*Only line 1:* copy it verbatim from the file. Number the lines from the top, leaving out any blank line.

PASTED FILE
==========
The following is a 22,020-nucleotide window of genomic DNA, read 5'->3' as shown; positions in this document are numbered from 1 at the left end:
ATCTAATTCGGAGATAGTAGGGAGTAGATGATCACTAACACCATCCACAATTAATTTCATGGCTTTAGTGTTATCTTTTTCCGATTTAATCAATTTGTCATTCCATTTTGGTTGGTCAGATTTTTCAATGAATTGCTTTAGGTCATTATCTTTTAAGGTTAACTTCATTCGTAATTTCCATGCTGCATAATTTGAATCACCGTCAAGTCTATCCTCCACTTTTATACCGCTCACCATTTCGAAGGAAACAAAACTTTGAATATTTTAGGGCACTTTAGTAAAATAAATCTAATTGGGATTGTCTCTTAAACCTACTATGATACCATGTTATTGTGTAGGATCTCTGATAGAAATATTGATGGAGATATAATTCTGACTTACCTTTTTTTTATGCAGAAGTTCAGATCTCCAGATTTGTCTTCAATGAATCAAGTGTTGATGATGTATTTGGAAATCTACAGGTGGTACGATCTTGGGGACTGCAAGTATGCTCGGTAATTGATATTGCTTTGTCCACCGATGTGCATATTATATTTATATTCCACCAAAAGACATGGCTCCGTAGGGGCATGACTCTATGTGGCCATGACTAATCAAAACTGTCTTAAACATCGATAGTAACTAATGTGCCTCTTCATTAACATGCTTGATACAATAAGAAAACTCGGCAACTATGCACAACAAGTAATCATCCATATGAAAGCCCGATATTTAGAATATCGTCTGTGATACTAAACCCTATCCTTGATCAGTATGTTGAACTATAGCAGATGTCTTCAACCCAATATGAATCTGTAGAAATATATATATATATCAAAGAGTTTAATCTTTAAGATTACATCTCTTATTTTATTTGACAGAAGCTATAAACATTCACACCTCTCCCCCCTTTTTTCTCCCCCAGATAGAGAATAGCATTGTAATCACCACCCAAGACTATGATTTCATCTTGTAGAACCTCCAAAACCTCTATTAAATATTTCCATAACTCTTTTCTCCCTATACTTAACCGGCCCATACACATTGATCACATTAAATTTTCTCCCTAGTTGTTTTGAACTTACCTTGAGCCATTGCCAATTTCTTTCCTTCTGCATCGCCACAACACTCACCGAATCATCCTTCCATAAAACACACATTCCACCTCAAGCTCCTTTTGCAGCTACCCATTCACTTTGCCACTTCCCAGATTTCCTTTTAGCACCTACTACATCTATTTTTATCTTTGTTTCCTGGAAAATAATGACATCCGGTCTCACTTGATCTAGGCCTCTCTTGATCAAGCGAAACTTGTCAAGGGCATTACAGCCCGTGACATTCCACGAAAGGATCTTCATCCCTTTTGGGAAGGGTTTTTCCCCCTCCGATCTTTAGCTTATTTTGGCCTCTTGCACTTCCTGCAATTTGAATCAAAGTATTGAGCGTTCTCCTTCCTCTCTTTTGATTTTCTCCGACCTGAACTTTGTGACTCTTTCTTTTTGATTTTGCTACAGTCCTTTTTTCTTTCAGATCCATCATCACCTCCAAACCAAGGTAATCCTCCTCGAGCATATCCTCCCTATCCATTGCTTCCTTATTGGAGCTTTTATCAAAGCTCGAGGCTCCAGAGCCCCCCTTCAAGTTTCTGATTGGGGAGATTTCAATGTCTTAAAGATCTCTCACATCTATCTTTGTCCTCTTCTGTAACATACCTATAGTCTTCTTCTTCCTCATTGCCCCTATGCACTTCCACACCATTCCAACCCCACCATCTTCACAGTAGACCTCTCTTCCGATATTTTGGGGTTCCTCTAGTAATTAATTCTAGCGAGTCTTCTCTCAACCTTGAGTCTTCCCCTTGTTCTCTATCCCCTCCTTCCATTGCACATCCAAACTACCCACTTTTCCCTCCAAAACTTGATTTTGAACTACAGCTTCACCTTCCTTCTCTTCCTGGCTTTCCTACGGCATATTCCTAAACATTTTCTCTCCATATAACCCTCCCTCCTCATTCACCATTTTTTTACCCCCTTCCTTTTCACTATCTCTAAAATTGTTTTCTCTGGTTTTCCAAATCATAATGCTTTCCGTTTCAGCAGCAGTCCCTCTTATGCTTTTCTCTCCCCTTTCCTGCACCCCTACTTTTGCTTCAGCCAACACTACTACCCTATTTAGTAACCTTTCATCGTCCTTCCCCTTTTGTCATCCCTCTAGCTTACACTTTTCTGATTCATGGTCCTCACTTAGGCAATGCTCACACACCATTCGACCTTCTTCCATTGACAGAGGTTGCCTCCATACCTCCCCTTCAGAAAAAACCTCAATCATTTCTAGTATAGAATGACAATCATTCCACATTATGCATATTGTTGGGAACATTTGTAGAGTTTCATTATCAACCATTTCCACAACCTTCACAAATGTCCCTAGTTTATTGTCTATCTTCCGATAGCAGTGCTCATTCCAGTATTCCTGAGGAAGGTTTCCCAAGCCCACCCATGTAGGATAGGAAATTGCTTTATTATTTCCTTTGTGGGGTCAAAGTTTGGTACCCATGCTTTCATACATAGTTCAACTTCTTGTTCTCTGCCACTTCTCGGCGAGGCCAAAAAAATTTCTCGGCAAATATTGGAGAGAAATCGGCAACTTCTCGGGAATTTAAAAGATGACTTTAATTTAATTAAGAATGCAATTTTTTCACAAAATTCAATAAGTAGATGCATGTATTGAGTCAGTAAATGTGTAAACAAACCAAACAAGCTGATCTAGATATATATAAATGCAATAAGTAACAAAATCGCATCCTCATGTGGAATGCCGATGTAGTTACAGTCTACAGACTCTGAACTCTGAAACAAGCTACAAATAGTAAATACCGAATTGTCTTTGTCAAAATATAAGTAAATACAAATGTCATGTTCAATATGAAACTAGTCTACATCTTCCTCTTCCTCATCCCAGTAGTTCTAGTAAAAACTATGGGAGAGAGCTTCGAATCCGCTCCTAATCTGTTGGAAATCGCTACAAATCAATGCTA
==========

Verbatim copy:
The following is a 22,020-nucleotide window of genomic DNA, read 5'->3' as shown; positions in this document are numbered from 1 at the left end: